The Tatia Oden French Memorial Foundation was created after the death of my daughter and granddaughter, to educate and empower women around the issues of childbirth and pregnancy. Our focus  is on maternal mortality in US, off label use of drugs and informed consent. We feel that by addressing and attacking these issues directly through our dealings with the FDA and presentations to a wide variety of audiences including midwives, doulas, high schools, churches , Amnesty International events, and other gatherings we are able to educate women and encourage them to trust their instincts regarding what is best for themselves and their babies during pregnancy, childbirth and through their lives in general."

Additional resources:

Ways to Help:
    Three panels of The Safe Motherhood Quilt on display at the Selby Public Library, Sarasota, 2009
  • Host a display of the Safe Motherhood Quilt in your community
  • Donate your time and talent to creating a quilt square for a lost mother
  • Run or walk in a 5K on November 4th with Team Every Mother Counts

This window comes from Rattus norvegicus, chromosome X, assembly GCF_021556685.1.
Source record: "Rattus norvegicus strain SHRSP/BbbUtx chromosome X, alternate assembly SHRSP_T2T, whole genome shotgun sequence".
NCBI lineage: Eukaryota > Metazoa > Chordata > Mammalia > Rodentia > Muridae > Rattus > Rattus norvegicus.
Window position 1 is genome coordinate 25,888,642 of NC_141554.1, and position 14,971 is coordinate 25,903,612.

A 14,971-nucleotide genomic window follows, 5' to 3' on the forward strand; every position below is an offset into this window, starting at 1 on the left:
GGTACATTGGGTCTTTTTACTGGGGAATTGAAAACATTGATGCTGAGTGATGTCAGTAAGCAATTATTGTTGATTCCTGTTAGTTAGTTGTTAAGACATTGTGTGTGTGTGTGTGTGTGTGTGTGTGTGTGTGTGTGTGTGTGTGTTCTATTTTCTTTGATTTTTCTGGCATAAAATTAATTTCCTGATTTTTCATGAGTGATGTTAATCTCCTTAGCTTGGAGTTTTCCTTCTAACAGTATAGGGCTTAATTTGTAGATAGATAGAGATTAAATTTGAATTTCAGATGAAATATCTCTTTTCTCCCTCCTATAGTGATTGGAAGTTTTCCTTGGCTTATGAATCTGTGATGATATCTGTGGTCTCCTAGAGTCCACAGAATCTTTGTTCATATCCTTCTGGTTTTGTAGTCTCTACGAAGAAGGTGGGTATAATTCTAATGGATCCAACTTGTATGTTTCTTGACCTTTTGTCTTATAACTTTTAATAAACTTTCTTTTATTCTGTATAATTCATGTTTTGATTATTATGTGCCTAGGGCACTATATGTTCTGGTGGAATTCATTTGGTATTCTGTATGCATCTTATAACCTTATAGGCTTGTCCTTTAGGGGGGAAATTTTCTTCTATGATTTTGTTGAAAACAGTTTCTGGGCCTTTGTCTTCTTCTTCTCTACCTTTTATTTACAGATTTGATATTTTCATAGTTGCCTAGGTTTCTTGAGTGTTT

• Contact your elected officials TODAY and refer to the talking points listed below
  • Contact your local hospital and ask them what their policies are on Cytotec, early elective induction and cesarean delivery, and postpartum visitation
  • Talk to your colleagues, neighbors, mothers, daughters, sisters, aunts and friends about the importance of maternal healthcare in the United States and around the world
Ina May Gaskin's List of Steps to Reduce the Maternal Death Rate, from Birth Matters: A Midwife's Manifesta:
    1. Make every one of the fifty states us the US Standard Death Certificate, so that for the first time in our history, we would have consistency in how data on maternal health is gathered.
    2. Create effective penalties for misreporting, misclassifying, or falsifying information on death certificates.
    3. Create and require training programs for doctors and anyone else authorized to fill in a death certificate in maternity hospitals.
    4. Pass legislation at the national level to provide confidentiality to state maternal mortality review committees.
    5. Require that insurance companies pay for an autopsy following the death of a woman of childbearing age in every case where the family agrees to the autopsy, to help contribute to research that will prevent deaths in the future. Countries with national health care systems do this as a matter of course, since it contributes to preventing more deaths (their main priority).
    6. Encourage the American Congress of Obstetricians and Gynecologists to emulate the example of its UK counterpart, the Royal College of Obstetricians and Gynaecologists, by periodically publishing a detailed and informative book as part of its effort to identify, review, study and learn from maternal deaths in the US.

No comments:

Post a Comment